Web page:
Barclays, Lloyds and RBS are subject of 'largest ever' Libor lawsuit

US agency that rescued banks during financial crash accuses British trio of 'lowballing'

(Image credit: Dan Kitwood/Getty Images)

Three major British banks, Barclays, Lloyds and the Royal Bank of Scotland (RBS), are among nine banks named in what could prove to be the largest lawsuit yet over the manipulation of lending rates.

The Federal Deposit Insurance Corporation, a US agency that rescued 39 banks during the 2008-2009 crash, has filed a claim in the High Court over alleged "lowballing" of the London Interbank Offered Rate, or Libor.

The agency, which was set up during the Great Depression, is claiming for losses incurred by the banks it saved thanks to the "sustained and material suppression" of the US dollar-denominated version of Libor between 2007 and 2009.

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"Unlike other Libor claims, the corporation is interested only in banks' lowballing of Libor and claims that the lenders and the [British Bankers' Association] knowingly did business linked with the discredited rate despite being aware that it was skewed in their favour," says The Times.

There is no value put on the claim, but the 39 banks are said to have been worth a combined $440bn (£340bn) with an aggregated turnover of $114bn (£88bn) at the end of 2007.

At the time, Libor was based on submissions from a panel of 16 banks.

A representative of each bank submitted the rates at which it could theoretically borrow funds from its peers. The highest and lowest numbers were excluded and an average taken of the rest to set the published figure every day.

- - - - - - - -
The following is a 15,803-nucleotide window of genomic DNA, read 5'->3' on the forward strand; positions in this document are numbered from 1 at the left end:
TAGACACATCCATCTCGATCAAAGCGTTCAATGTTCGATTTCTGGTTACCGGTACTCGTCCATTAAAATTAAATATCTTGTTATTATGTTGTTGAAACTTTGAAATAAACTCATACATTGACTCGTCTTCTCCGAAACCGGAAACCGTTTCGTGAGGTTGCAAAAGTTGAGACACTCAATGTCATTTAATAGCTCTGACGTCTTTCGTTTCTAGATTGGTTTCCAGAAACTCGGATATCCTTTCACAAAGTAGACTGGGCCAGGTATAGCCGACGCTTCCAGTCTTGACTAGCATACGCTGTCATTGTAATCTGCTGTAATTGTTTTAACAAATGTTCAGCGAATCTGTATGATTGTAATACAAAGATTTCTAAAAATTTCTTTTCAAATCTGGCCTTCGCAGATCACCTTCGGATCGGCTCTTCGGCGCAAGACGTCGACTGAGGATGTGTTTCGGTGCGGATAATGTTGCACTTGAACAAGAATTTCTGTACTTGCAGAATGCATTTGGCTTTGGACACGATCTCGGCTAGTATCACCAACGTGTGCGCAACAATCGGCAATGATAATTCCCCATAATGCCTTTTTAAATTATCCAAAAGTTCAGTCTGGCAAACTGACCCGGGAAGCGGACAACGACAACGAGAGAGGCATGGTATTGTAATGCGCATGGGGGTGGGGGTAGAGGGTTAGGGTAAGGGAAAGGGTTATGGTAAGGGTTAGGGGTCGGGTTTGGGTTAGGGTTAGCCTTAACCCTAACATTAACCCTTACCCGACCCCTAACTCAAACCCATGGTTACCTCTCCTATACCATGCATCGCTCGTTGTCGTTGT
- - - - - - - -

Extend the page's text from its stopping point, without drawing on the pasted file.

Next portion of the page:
Around $350trn (£270trn) of transactions are based on Libor. Several bankers have gone to prison for manipulating the rates to benefit their own trading books. Banks including Barclays and RBS have been fined $9bn (£7bn).

But there have also been accusations that the Bank of England and other regulators were aware of – and even encouraged – "lowballing" during the crisis, in order to prevent a spiralling of the credit crunch.

Writing on Forbes Tim Worstall says there is a "serious problem" with the complaints over the "rigging" of Libor. He says this activity was "actually exactly what we wanted to have done at that point in time".

He argues that long-term lending was more or less non-existent at the time so the real rate would be "infinite". Quoting the rate accurately "just wouldn't have been helpful".

Libor is now set with more reference to real-world transactions. The Financial Times says the regulator wants to move to wholly "transaction-based benchmarks" by 2021.

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